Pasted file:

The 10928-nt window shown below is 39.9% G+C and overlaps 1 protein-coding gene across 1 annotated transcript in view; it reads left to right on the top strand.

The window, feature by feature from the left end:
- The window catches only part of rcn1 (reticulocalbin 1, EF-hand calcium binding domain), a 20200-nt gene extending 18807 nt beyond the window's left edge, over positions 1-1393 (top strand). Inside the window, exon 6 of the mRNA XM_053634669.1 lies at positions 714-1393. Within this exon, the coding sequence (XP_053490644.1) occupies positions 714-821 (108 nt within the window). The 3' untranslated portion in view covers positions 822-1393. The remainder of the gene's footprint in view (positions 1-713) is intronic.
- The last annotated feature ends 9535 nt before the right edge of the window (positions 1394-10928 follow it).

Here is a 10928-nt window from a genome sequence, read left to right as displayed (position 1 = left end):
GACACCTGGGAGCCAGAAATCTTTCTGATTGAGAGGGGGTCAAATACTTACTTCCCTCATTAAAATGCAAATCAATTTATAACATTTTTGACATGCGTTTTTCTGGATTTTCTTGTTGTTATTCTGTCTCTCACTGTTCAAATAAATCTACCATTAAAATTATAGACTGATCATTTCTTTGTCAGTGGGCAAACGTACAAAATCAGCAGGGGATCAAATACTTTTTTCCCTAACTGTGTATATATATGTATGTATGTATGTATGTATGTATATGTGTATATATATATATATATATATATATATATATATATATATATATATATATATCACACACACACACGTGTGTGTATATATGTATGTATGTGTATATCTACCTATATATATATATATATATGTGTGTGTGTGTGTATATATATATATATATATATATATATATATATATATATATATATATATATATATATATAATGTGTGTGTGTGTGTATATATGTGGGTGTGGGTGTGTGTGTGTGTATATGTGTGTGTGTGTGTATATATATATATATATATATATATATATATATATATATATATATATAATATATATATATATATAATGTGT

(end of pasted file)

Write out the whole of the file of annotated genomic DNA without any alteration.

The 10928-nt window shown below is 39.9% G+C and overlaps 1 protein-coding gene across 1 annotated transcript in view; it reads left to right on the top strand.

The window, feature by feature from the left end:
- The window catches only part of rcn1 (reticulocalbin 1, EF-hand calcium binding domain), a 20200-nt gene extending 18807 nt beyond the window's left edge, over positions 1-1393 (top strand). Inside the window, exon 6 of the mRNA XM_053634669.1 lies at positions 714-1393. Within this exon, the coding sequence (XP_053490644.1) occupies positions 714-821 (108 nt within the window). The 3' untranslated portion in view covers positions 822-1393. The remainder of the gene's footprint in view (positions 1-713) is intronic.
- The last annotated feature ends 9535 nt before the right edge of the window (positions 1394-10928 follow it).

Here is a 10928-nt window from a genome sequence, read left to right as displayed (position 1 = left end):
GACACCTGGGAGCCAGAAATCTTTCTGATTGAGAGGGGGTCAAATACTTACTTCCCTCATTAAAATGCAAATCAATTTATAACATTTTTGACATGCGTTTTTCTGGATTTTCTTGTTGTTATTCTGTCTCTCACTGTTCAAATAAATCTACCATTAAAATTATAGACTGATCATTTCTTTGTCAGTGGGCAAACGTACAAAATCAGCAGGGGATCAAATACTTTTTTCCCTAACTGTGTATATATATGTATGTATGTATGTATGTATGTATATGTGTATATATATATATATATATATATATATATATATATATATATATATATATATCACACACACACACGTGTGTGTATATATGTATGTATGTGTATATCTACCTATATATATATATATATATGTGTGTGTGTGTGTATATATATATATATATATATATATATATATATATATATATATATATATATATATATATAATGTGTGTGTGTGTGTATATATGTGGGTGTGGGTGTGTGTGTGTGTATATGTGTGTGTGTGTGTATATATATATATATATATATATATATATATATATATATATATATATAATATATATATATATATAATGTGT